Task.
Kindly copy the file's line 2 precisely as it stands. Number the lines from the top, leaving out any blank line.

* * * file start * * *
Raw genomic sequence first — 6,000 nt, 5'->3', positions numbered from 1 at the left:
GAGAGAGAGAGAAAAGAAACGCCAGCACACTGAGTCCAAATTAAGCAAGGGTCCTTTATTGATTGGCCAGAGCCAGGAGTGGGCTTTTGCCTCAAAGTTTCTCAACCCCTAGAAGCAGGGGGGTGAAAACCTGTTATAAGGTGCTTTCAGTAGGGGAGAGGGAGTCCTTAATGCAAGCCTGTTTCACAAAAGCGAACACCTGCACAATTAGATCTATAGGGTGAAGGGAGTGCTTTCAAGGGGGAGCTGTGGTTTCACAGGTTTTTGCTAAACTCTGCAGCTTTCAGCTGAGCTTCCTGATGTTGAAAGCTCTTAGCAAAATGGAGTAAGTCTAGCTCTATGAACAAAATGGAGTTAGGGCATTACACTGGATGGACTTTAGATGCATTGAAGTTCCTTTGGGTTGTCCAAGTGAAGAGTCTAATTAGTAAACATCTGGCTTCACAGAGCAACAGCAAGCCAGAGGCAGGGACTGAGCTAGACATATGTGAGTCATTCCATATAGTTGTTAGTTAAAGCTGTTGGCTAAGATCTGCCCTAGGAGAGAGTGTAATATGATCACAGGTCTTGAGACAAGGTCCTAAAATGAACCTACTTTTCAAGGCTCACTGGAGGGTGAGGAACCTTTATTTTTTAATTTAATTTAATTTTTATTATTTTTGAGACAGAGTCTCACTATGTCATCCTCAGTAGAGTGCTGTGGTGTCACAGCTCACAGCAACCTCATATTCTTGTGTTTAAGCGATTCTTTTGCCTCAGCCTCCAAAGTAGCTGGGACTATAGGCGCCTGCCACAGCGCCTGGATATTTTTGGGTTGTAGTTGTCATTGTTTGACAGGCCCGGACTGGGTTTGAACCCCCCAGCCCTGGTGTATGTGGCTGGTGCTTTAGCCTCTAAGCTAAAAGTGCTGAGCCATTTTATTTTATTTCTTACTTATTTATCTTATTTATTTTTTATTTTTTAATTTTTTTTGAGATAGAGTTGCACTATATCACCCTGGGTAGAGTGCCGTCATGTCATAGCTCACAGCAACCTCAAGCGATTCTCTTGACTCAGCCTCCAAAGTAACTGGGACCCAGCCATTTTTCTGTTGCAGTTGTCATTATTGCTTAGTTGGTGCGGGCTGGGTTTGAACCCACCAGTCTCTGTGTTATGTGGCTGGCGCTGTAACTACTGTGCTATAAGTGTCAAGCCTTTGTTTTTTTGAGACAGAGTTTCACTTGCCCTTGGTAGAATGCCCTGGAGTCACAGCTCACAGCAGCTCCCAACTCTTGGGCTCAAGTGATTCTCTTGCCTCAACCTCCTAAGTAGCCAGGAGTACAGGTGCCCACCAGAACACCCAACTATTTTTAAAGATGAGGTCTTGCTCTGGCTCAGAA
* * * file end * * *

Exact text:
GAGAGAGAGAGAAAAGAAACGCCAGCACACTGAGTCCAAATTAAGCAAGGGTCCTTTATTGATTGGCCAGAGCCAGGAGTGGGCTTTTGCCTCAAAGTTTCTCAACCCCTAGAAGCAGGGGGGTGAAAACCTGTTATAAGGTGCTTTCAGTAGGGGAGAGGGAGTCCTTAATGCAAGCCTGTTTCACAAAAGCGAACACCTGCACAATTAGATCTATAGGGTGAAGGGAGTGCTTTCAAGGGGGAGCTGTGGTTTCACAGGTTTTTGCTAAACTCTGCAGCTTTCAGCTGAGCTTCCTGATGTTGAAAGCTCTTAGCAAAATGGAGTAAGTCTAGCTCTATGAACAAAATGGAGTTAGGGCATTACACTGGATGGACTTTAGATGCATTGAAGTTCCTTTGGGTTGTCCAAGTGAAGAGTCTAATTAGTAAACATCTGGCTTCACAGAGCAACAGCAAGCCAGAGGCAGGGACTGAGCTAGACATATGTGAGTCATTCCATATAGTTGTTAGTTAAAGCTGTTGGCTAAGATCTGCCCTAGGAGAGAGTGTAATATGATCACAGGTCTTGAGACAAGGTCCTAAAATGAACCTACTTTTCAAGGCTCACTGGAGGGTGAGGAACCTTTATTTTTTAATTTAATTTAATTTTTATTATTTTTGAGACAGAGTCTCACTATGTCATCCTCAGTAGAGTGCTGTGGTGTCACAGCTCACAGCAACCTCATATTCTTGTGTTTAAGCGATTCTTTTGCCTCAGCCTCCAAAGTAGCTGGGACTATAGGCGCCTGCCACAGCGCCTGGATATTTTTGGGTTGTAGTTGTCATTGTTTGACAGGCCCGGACTGGGTTTGAACCCCCCAGCCCTGGTGTATGTGGCTGGTGCTTTAGCCTCTAAGCTAAAAGTGCTGAGCCATTTTATTTTATTTCTTACTTATTTATCTTATTTATTTTTTATTTTTTAATTTTTTTTGAGATAGAGTTGCACTATATCACCCTGGGTAGAGTGCCGTCATGTCATAGCTCACAGCAACCTCAAGCGATTCTCTTGACTCAGCCTCCAAAGTAACTGGGACCCAGCCATTTTTCTGTTGCAGTTGTCATTATTGCTTAGTTGGTGCGGGCTGGGTTTGAACCCACCAGTCTCTGTGTTATGTGGCTGGCGCTGTAACTACTGTGCTATAAGTGTCAAGCCTTTGTTTTTTTGAGACAGAGTTTCACTTGCCCTTGGTAGAATGCCCTGGAGTCACAGCTCACAGCAGCTCCCAACTCTTGGGCTCAAGTGATTCTCTTGCCTCAACCTCCTAAGTAGCCAGGAGTACAGGTGCCCACCAGAACACCCAACTATTTTTAAAGATGAGGTCTTGCTCTGGCTCAGAA